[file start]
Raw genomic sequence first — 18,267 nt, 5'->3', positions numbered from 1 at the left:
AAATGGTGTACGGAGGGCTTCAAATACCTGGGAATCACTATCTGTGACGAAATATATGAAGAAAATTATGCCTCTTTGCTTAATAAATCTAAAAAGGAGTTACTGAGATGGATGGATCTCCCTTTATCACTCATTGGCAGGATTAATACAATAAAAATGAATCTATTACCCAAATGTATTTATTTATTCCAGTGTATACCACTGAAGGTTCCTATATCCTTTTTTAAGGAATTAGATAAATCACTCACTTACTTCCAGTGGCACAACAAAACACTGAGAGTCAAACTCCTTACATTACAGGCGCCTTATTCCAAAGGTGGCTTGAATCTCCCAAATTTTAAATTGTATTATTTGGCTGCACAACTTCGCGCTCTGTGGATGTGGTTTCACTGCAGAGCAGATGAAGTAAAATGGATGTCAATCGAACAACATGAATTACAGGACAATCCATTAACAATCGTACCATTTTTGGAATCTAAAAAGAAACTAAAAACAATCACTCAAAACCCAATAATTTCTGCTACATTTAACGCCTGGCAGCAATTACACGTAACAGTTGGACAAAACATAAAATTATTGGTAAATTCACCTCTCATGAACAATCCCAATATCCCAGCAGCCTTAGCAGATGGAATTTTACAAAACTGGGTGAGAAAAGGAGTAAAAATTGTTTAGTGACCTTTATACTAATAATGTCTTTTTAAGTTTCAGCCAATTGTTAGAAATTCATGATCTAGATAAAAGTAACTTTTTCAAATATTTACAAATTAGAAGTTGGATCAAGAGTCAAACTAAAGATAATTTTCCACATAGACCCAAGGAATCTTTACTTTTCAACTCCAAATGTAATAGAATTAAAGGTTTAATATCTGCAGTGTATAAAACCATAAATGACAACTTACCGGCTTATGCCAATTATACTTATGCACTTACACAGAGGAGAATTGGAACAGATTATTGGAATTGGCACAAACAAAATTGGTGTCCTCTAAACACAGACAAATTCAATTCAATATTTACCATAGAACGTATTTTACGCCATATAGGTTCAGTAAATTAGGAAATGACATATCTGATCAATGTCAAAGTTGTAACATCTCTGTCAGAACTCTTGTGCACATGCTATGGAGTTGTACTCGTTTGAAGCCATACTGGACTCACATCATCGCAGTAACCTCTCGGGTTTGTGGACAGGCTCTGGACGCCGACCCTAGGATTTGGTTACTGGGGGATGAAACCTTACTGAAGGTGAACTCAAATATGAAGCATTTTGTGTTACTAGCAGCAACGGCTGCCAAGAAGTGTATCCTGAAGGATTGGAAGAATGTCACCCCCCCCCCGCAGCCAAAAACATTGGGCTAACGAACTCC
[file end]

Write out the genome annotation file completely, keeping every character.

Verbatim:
Raw genomic sequence first — 18,267 nt, 5'->3', positions numbered from 1 at the left:
AAATGGTGTACGGAGGGCTTCAAATACCTGGGAATCACTATCTGTGACGAAATATATGAAGAAAATTATGCCTCTTTGCTTAATAAATCTAAAAAGGAGTTACTGAGATGGATGGATCTCCCTTTATCACTCATTGGCAGGATTAATACAATAAAAATGAATCTATTACCCAAATGTATTTATTTATTCCAGTGTATACCACTGAAGGTTCCTATATCCTTTTTTAAGGAATTAGATAAATCACTCACTTACTTCCAGTGGCACAACAAAACACTGAGAGTCAAACTCCTTACATTACAGGCGCCTTATTCCAAAGGTGGCTTGAATCTCCCAAATTTTAAATTGTATTATTTGGCTGCACAACTTCGCGCTCTGTGGATGTGGTTTCACTGCAGAGCAGATGAAGTAAAATGGATGTCAATCGAACAACATGAATTACAGGACAATCCATTAACAATCGTACCATTTTTGGAATCTAAAAAGAAACTAAAAACAATCACTCAAAACCCAATAATTTCTGCTACATTTAACGCCTGGCAGCAATTACACGTAACAGTTGGACAAAACATAAAATTATTGGTAAATTCACCTCTCATGAACAATCCCAATATCCCAGCAGCCTTAGCAGATGGAATTTTACAAAACTGGGTGAGAAAAGGAGTAAAAATTGTTTAGTGACCTTTATACTAATAATGTCTTTTTAAGTTTCAGCCAATTGTTAGAAATTCATGATCTAGATAAAAGTAACTTTTTCAAATATTTACAAATTAGAAGTTGGATCAAGAGTCAAACTAAAGATAATTTTCCACATAGACCCAAGGAATCTTTACTTTTCAACTCCAAATGTAATAGAATTAAAGGTTTAATATCTGCAGTGTATAAAACCATAAATGACAACTTACCGGCTTATGCCAATTATACTTATGCACTTACACAGAGGAGAATTGGAACAGATTATTGGAATTGGCACAAACAAAATTGGTGTCCTCTAAACACAGACAAATTCAATTCAATATTTACCATAGAACGTATTTTACGCCATATAGGTTCAGTAAATTAGGAAATGACATATCTGATCAATGTCAAAGTTGTAACATCTCTGTCAGAACTCTTGTGCACATGCTATGGAGTTGTACTCGTTTGAAGCCATACTGGACTCACATCATCGCAGTAACCTCTCGGGTTTGTGGACAGGCTCTGGACGCCGACCCTAGGATTTGGTTACTGGGGGATGAAACCTTACTGAAGGTGAACTCAAATATGAAGCATTTTGTGTTACTAGCAGCAACGGCTGCCAAGAAGTGTATCCTGAAGGATTGGAAGAATGTCACCCCCCCCCCGCAGCCAAAAACATTGGGCTAACGAACTCC